The electro Maloya experiments of Jako Maron by Jako Maron

Release date: June 18, 2018
Label: Nyege Nyege Tapes

Friedrich Nietzsche once wrote: “Do I still have ears? Am I all ear and nothing else? Here I stand amidst the fire of the surf, whose white flames are licking at my feet.” Is this not the ultimate goal of music? To turn the listener itself into a resonance chamber, with all of the renunciation of the day-to-day that entails? The skin reverberating alongside the tympanum of the ear?

Perhaps the second half of the quote should be viewed as a moment of instruction, an urge to find a topological place where this music can be created. Assuredly, Nietzsche did not mean this as a literal place – it is likely a spectre of ancient Greece, an invocation of Epicurus staring out at the sea. But if we were to take the white flames of the sea and the fire of the surf as a geographical signpost, one would be hard-pressed to find a better avatar than Réunion, whence Jako Maron hails, a small, hyper-cosmopolitan island near Madagascar, frequently wracked by volcanic eruptions

His recently released The electro Maloya experiments of Jako Maron (on the roundly excellent Nyege Nyege Tapes label) would seemingly make a strong argument for Réunion as the precise site of Nietzsche’s otic metamorphosis. Spread across 11 tracks, Maron plays his stripped-down version of Réunion’s native maloya music seemingly on the drumhead of history, reducing the music to its barest elements and recreating them on modular synths to echo both forward and backward simultaneously. It can have a stunning effect.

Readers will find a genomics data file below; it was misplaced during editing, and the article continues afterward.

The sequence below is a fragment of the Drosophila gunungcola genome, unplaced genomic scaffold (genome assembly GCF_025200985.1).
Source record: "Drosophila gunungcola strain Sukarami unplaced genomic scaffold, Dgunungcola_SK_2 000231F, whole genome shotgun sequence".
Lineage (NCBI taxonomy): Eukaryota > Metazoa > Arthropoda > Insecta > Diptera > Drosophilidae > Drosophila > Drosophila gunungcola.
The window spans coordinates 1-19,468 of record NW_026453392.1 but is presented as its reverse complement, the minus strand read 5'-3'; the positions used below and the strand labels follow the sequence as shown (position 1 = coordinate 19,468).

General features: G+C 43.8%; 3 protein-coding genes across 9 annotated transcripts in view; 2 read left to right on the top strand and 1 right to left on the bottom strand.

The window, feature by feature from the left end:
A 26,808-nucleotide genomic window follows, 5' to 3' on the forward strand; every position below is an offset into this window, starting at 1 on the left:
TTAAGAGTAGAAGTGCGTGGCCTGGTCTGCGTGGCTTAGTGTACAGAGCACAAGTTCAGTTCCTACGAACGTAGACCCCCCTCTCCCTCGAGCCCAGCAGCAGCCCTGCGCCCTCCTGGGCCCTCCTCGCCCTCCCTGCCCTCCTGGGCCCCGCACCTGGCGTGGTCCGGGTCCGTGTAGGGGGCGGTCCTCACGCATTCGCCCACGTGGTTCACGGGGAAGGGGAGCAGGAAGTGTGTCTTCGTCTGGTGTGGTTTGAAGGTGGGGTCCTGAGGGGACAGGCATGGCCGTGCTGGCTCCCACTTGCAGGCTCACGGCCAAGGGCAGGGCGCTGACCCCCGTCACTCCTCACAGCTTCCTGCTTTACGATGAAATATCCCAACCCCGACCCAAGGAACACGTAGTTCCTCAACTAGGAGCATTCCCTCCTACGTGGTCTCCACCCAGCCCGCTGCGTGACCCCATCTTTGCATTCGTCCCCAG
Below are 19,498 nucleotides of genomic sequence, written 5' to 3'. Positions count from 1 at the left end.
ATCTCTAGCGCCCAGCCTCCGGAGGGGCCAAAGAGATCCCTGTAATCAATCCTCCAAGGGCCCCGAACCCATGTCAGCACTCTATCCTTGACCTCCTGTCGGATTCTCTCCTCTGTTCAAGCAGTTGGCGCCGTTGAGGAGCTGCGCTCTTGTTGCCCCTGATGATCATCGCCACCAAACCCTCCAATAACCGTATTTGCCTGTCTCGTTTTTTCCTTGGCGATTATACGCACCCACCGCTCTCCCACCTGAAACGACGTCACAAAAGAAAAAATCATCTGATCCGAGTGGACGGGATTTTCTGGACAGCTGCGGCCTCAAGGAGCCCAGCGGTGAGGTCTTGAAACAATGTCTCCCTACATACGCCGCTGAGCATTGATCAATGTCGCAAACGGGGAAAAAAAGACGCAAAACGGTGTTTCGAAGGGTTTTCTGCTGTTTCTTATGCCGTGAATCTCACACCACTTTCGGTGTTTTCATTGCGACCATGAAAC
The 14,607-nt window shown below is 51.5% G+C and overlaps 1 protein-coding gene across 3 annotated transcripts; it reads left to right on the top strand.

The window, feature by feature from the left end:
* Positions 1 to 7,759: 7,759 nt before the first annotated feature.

The binary and tertiary beats of the tracks seem like off-kilter techno, wobbling and worming into the ear. Maloya has its roots, like the blues, in the historical wound of slavery, and, as such, hearing it in such an electronic way might seem alienating. Even blasphemous. But Maron employs a deft touch, which honors the music. The alienation is, in fact, the point, as it forces one to consider the inhumanity of the very historical forces that have made maloya so potent as an art form (one which is sadly under-known by the outside world). The hypnotic, repetitious songs do, seemingly, reduce the listener to an ear, one that must consider this music, which emanates out of the past like a haunting melody. And like a haunting, one can’t entirely shake it off, either. Once you start listening, you’ll find it hard to stop. Because, in the end, despite being freighted with all this weight, it’s still also a collection of beautiful and surprising pieces of music that alternately make you want to dance and have an anxiety attack on a beach while a volcano erupts around you.

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